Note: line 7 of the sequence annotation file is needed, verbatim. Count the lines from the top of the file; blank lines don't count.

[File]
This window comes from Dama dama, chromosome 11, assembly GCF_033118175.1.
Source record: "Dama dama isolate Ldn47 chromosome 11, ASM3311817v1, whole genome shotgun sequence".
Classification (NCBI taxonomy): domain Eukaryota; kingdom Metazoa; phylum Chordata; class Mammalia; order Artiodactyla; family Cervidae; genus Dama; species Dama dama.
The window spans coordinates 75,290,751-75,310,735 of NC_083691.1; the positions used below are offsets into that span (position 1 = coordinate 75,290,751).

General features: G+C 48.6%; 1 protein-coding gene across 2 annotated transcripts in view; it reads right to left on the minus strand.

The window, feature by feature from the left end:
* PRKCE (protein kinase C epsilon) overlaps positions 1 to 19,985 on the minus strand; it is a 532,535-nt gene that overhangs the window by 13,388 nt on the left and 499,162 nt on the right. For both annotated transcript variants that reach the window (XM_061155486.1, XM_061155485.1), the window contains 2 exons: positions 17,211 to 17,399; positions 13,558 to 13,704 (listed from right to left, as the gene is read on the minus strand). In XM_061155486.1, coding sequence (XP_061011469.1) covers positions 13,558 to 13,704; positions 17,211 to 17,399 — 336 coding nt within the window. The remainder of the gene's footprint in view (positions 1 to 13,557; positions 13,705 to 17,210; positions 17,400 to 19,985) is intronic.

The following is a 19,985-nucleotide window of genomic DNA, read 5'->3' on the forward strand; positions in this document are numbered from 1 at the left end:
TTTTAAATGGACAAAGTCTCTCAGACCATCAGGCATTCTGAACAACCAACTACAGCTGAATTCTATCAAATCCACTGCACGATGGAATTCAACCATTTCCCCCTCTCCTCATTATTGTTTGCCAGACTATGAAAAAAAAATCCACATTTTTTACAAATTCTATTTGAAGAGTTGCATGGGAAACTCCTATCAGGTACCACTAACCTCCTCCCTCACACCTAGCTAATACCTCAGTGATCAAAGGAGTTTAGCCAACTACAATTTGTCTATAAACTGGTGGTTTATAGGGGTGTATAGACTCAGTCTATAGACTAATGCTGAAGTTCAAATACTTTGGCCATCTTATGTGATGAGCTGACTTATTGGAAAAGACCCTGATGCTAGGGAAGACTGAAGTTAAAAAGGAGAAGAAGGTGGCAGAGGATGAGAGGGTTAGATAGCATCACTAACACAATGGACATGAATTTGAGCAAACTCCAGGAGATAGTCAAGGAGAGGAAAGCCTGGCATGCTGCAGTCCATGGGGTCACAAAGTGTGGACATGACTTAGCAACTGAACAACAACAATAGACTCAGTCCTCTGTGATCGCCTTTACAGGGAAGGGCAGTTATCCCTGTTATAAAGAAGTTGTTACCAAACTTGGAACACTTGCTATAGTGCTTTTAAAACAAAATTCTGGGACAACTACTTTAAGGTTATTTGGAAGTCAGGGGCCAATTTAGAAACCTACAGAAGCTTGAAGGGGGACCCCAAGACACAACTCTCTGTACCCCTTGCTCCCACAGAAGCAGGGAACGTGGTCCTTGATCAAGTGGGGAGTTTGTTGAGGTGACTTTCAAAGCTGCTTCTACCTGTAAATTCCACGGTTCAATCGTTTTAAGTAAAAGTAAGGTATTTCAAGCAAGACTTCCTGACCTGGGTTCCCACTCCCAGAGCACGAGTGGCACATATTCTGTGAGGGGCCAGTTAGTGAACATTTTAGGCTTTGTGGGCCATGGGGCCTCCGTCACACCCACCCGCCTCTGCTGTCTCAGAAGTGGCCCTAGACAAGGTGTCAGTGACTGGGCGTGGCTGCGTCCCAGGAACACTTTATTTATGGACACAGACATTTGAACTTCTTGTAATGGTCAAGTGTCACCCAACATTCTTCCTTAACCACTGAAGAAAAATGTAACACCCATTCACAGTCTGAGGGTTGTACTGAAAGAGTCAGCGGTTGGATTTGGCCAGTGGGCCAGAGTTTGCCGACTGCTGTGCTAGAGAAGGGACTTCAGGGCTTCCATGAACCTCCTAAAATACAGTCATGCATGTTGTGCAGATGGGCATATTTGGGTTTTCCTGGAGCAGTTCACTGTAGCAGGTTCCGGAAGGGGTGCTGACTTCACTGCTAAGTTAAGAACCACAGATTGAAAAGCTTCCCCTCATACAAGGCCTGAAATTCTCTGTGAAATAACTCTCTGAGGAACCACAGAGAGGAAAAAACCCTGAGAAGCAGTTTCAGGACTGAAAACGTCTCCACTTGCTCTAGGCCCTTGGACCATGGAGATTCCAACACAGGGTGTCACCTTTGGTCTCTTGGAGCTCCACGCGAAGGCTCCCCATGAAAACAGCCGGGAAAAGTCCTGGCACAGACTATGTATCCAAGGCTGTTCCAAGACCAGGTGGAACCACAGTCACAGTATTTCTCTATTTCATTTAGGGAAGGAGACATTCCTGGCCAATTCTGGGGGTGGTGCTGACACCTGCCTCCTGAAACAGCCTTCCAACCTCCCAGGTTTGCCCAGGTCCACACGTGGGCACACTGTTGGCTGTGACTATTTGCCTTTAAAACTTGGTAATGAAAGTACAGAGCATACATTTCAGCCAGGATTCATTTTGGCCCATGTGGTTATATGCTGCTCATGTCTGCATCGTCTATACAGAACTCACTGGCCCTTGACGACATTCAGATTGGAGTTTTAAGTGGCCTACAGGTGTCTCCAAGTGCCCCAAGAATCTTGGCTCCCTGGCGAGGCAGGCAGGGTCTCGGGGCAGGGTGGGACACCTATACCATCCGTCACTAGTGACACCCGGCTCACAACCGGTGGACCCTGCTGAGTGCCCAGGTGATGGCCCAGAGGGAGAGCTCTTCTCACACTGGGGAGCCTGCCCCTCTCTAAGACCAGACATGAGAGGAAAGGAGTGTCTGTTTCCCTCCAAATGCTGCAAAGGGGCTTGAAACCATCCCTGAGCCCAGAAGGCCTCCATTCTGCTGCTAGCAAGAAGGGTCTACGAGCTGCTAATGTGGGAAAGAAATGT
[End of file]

* PRKCE (protein kinase C epsilon) overlaps positions 1 to 19,985 on the minus strand; it is a 532,535-nt gene that overhangs the window by 13,388 nt on the left and 499,162 nt on the right. For both annotated transcript variants that reach the window (XM_061155486.1, XM_061155485.1), the window contains 2 exons: positions 17,211 to 17,399; positions 13,558 to 13,704 (listed from right to left, as the gene is read on the minus strand). In XM_061155486.1, coding sequence (XP_061011469.1) covers positions 13,558 to 13,704; positions 17,211 to 17,399 — 336 coding nt within the window. The remainder of the gene's footprint in view (positions 1 to 13,557; positions 13,705 to 17,210; positions 17,400 to 19,985) is intronic.